In order to make the core business model work you REALLY need to have gross margins of 60% or better just to break even in a physical retail store. Most teaware wholesalers set their pricing and MSRP under the assumption of 50% margins (NOT including shipping costs). You MUST negotiate for better margins on teaware, but even if you get a good deal it's unlikely you'll end up with landed gross margins of 60%. You will need to have higher margins on tea to balance things out. In talking to tea retailers across the country, I've regularly seen shops set margins on loose tea between 50% and 90% (not including shipping and packaging).

The simple truth is that most tea drinkers buy bagged teas in grocery stores, and grocery store tea is often a good bit MORE expensive than even premium loose leaf teas. Here's a sampling of per-teabag pricing from a few leading grocery retailers:
    - Celestial Seasonings: $0.15
    - Mighty Leaf: $0.66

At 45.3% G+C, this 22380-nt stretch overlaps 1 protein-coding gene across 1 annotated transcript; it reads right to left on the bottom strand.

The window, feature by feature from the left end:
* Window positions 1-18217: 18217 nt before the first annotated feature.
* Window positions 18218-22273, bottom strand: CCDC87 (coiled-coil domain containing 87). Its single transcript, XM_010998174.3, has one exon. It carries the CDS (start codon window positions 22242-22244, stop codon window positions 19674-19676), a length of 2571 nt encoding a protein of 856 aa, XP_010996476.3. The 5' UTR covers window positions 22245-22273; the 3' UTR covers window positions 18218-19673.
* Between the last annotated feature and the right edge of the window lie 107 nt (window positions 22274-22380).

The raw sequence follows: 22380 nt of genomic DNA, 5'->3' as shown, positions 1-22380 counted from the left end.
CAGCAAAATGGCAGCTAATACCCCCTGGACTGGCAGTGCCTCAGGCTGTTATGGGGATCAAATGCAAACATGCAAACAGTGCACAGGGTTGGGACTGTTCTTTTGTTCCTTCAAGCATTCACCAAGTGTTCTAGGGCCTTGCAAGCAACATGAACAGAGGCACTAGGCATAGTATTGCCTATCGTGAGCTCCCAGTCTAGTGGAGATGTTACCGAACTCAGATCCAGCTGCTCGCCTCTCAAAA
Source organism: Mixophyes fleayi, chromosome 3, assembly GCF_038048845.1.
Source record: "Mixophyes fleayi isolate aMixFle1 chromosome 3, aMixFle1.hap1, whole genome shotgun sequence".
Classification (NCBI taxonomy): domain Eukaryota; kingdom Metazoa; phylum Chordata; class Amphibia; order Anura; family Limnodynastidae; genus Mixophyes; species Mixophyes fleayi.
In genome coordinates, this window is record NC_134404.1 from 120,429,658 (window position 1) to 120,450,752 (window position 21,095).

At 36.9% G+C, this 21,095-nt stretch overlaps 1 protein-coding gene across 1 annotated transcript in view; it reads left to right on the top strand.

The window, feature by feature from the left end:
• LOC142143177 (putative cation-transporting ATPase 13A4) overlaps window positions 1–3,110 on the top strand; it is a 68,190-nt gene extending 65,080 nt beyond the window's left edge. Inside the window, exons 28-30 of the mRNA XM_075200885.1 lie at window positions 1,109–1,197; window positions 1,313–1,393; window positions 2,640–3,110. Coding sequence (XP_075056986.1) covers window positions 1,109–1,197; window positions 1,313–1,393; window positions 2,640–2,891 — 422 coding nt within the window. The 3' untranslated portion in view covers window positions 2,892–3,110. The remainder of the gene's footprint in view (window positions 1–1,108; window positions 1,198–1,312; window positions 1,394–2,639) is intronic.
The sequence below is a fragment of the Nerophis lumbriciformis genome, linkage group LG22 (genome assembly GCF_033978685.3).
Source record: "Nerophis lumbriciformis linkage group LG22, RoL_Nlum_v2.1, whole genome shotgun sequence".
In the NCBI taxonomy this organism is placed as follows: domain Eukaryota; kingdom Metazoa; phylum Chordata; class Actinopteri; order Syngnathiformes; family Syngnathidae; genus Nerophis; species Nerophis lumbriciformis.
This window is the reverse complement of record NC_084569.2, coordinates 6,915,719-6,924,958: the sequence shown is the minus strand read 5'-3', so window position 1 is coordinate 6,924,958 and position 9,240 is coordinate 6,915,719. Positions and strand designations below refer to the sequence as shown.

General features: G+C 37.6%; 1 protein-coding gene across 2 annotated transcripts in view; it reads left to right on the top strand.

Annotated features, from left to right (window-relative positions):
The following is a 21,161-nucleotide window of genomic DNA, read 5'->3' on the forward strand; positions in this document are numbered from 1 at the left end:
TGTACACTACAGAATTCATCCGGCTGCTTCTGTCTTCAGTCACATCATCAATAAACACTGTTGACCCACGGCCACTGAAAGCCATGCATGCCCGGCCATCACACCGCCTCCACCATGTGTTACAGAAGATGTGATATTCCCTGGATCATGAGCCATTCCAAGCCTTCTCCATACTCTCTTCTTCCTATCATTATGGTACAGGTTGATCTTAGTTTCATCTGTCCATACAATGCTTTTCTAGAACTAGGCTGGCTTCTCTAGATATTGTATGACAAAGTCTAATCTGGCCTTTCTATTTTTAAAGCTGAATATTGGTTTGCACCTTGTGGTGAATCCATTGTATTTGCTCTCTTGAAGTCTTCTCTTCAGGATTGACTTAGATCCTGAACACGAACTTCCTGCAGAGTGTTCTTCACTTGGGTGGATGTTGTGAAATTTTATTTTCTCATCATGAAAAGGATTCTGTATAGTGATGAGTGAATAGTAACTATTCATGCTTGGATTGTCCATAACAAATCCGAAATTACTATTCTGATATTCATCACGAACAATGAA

- Numi: $0.39
    - Republic of Tea: $0.28

In comparison, an ounce of loose Rooibos is good for 10 cups. Adagio's pricing at $1.67 per ounce comes to $0.17 per cup. Our Chicago-area competition's average price per cup for loose Rooibos is $0.33 per cup - still very competitive with grocery store teabags.

I feel a bit self-conscious writing about margins because it's so common these days for people to see profit as a dirty word and assume that businesses people are only trying to take advantage of the customer. At the end of the day, most tea retailers that are only getting 60% margin on loose teas aren't able to pay themselves and are forced to survive on savings or income for another source.

The experience of going into a tea shop costs money. Customers should demand an EXCELLENT experience, AND be willing to pay for it. Tea is still a lot less expensive than most other gourmet, premium products.

In Part 3 I'll cover our efforts to adjust Adagio's sales and customer service strategies.

Adagio Teas